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Bare minimum

Do sheltered workshops teach the disabled skills for the workplace or exploit them for cheap labor?

Photo: Steve Madden, License: N/A

Steve Madden

The vice president of SABE, Max Barrows, is an autistic African-American. "The disability rights movement is considered the last civil rights movement," he says. "In this generation, I have seen more discrimination toward individuals with disabilities than anybody of any ethnic background."

The call for integration of the disabled has also been long pushed by academics such as David Mank, director of the Indiana Institute on Disability and Community at Indiana University. Mank recalls a study conducted in the 1980s that looked at the entry-exit patterns of individuals from the job training programs which would later come to be known as adult day training centers. Based on the data, the study calculated that a severely disabled individual entering the traditional sheltered employment continuum at age 21 would not start a job in the competitive workforce until he or she was 77 years old. (The average length of stay at the Arc of Volusia, for instance, is just over 12 years; the longest-serving client has been there 35 years.) "It's not a training program," Mank says. "It's a place to go during the day."

Mank argues that the repetitive tasks assigned at adult day training centers do little to actually prepare disabled individuals for competitive employment. "People with [intellectual] disabilities are unlikely to generalize skills, so learning one kind of work in one environment does not predict that you are going to do another kind of work in another environment well," Mank says. "The answer is - let's train you where you want to do the work. Let's not send you to a workshop under this guise of ‘You're getting training, and someday you'll get out,' because every month you're there reduces the likelihood that you're ever going to get out."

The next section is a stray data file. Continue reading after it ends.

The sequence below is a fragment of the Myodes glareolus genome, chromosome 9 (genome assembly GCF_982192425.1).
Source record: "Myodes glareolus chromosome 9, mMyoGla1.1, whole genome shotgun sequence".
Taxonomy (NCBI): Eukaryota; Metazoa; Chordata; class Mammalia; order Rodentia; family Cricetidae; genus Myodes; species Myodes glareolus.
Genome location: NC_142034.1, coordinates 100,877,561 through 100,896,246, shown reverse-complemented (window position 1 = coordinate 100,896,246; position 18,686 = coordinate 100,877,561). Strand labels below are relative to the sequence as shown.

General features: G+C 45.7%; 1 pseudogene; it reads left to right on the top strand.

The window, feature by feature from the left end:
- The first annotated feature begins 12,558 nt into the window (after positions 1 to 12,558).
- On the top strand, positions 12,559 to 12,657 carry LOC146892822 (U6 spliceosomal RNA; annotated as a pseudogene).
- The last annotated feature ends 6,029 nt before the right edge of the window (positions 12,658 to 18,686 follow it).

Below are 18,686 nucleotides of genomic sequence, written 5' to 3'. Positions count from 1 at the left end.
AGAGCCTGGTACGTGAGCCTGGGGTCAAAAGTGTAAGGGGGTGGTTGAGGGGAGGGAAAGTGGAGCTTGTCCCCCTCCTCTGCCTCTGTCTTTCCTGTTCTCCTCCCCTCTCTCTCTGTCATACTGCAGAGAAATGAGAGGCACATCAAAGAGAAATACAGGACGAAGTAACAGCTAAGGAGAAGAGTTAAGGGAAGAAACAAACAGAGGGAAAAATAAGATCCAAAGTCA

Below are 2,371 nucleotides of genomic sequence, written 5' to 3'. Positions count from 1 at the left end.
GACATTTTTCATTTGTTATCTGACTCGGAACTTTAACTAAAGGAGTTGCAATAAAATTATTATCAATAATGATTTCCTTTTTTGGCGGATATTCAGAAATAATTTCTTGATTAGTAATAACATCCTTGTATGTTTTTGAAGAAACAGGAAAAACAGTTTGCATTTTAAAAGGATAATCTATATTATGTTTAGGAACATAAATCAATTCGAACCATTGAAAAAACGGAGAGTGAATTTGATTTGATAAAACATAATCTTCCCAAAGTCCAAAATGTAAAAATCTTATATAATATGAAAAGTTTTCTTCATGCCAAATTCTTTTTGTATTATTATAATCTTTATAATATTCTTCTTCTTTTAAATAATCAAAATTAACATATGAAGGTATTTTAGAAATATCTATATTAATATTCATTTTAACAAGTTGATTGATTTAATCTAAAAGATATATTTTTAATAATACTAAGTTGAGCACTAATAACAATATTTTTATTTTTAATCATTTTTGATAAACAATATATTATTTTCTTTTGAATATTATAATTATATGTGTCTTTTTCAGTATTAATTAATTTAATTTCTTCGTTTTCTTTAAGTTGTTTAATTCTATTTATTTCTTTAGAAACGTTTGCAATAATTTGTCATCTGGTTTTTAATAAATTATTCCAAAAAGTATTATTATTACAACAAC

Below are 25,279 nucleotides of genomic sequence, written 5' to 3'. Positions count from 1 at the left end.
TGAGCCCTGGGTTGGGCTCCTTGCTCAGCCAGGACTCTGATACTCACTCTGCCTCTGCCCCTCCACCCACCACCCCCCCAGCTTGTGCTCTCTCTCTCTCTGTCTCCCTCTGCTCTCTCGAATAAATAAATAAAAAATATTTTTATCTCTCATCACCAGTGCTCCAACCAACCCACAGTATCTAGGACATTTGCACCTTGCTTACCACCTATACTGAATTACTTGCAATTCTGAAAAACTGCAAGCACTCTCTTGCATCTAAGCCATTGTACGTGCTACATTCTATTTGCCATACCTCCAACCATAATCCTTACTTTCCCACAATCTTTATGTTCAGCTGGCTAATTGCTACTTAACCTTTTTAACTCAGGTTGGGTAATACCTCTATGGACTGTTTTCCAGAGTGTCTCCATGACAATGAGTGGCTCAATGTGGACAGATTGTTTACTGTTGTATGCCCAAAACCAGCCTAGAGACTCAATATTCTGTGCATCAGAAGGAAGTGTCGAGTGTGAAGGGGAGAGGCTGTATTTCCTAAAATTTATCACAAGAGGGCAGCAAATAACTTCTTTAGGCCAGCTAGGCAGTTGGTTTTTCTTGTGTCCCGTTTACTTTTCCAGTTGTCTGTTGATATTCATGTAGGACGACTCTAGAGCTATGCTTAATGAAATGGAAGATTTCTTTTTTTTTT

There is one thing that should be noted: Many adult day training centers that operate sheltered workshops also run supported-employment programs which help the disabled work among their more able peers in the community. The Arc of Volusia is assisting 120 people to this end, SMA Behavioral Healthcare counts around 240 in supported employment and Quest Inc. says it is helping 550 people in integrated jobs. Just like the opponents of sheltered workshops, every center the Orlando Weekly spoke to for this story agreed that full integration in the community through supported employment - or even better, unsupported employment - was the ultimate goal of vocational training. Where their viewpoints diverge, though, is at the question of proportion: while advocacy groups like the Association for Persons in Supported Employment argue that there is a job for everybody outside of the sheltered-workshop environment, regardless of the severity of the disability, adult day training center operators say that getting every disabled person out into the workforce would require an effort beyond their financial means.

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